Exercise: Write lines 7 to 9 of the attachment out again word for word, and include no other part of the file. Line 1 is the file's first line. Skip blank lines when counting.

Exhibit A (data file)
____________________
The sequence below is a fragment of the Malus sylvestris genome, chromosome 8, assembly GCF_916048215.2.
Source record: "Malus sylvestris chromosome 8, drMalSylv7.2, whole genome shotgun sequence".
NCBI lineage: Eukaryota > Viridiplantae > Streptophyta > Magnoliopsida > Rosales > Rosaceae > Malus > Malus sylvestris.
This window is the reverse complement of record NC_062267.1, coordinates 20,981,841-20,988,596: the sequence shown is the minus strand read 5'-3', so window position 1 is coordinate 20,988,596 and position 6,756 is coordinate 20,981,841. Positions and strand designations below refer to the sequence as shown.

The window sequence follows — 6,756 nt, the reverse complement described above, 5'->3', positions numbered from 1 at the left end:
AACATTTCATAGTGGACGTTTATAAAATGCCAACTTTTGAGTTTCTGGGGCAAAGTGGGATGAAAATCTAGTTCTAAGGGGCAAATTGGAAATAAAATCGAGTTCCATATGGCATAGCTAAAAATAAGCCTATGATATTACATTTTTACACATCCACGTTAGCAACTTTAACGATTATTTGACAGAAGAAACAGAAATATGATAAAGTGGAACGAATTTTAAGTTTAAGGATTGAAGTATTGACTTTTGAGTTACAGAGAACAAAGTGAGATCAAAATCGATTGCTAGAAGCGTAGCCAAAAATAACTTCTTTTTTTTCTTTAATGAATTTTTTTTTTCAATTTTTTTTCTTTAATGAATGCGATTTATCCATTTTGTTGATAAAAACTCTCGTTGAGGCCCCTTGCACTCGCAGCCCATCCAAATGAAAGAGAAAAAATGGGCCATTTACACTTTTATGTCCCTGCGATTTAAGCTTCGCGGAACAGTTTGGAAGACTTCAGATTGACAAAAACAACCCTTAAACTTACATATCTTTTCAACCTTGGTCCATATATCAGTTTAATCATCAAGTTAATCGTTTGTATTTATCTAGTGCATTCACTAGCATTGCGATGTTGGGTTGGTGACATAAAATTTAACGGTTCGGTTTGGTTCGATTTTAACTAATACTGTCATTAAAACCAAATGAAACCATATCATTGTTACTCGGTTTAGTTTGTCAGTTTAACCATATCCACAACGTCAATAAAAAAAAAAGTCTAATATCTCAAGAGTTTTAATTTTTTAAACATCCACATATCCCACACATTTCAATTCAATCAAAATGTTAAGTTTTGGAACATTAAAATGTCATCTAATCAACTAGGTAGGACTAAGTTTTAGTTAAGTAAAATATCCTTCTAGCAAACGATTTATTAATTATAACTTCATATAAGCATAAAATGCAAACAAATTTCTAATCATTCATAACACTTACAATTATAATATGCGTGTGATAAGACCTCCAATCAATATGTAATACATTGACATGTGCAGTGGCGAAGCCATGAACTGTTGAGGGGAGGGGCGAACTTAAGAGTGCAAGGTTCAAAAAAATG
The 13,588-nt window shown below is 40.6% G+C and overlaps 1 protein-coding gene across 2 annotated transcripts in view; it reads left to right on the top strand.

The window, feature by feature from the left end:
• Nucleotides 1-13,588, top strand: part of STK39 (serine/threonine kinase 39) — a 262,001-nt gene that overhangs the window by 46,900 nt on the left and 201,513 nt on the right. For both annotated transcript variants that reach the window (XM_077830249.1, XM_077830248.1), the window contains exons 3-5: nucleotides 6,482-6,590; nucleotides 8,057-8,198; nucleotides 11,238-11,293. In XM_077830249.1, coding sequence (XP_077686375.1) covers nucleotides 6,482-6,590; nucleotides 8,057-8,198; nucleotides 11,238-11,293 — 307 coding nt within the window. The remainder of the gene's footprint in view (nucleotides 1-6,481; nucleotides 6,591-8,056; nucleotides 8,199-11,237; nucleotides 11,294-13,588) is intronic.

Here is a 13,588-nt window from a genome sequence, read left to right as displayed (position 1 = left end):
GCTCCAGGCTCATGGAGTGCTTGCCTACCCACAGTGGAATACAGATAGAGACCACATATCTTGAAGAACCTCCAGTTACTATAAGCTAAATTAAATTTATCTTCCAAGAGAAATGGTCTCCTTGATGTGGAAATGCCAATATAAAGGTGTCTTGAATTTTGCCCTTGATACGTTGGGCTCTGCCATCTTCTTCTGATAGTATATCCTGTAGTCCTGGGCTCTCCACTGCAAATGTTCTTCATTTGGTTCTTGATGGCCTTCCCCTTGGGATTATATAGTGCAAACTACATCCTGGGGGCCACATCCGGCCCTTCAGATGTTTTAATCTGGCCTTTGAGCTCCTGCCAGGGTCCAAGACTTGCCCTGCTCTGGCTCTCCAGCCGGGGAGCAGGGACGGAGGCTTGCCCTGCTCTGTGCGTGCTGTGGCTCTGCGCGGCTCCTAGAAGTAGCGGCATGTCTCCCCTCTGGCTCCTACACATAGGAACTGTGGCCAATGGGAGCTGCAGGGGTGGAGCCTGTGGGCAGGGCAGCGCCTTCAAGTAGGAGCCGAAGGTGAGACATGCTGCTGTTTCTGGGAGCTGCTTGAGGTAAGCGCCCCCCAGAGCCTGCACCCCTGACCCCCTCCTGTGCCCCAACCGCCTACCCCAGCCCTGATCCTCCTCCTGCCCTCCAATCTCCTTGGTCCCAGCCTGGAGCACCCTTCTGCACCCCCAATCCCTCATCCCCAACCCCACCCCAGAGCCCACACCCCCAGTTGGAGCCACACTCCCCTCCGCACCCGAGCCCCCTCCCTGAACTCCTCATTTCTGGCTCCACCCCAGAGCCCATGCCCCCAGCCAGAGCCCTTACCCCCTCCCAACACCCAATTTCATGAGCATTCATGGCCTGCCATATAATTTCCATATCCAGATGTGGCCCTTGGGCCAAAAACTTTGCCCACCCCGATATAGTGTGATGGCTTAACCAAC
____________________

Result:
The 13,588-nt window shown below is 40.6% G+C and overlaps 1 protein-coding gene across 2 annotated transcripts in view; it reads left to right on the top strand.

The window, feature by feature from the left end:
• Nucleotides 1-13,588, top strand: part of STK39 (serine/threonine kinase 39) — a 262,001-nt gene that overhangs the window by 46,900 nt on the left and 201,513 nt on the right. For both annotated transcript variants that reach the window (XM_077830249.1, XM_077830248.1), the window contains exons 3-5: nucleotides 6,482-6,590; nucleotides 8,057-8,198; nucleotides 11,238-11,293. In XM_077830249.1, coding sequence (XP_077686375.1) covers nucleotides 6,482-6,590; nucleotides 8,057-8,198; nucleotides 11,238-11,293 — 307 coding nt within the window. The remainder of the gene's footprint in view (nucleotides 1-6,481; nucleotides 6,591-8,056; nucleotides 8,199-11,237; nucleotides 11,294-13,588) is intronic.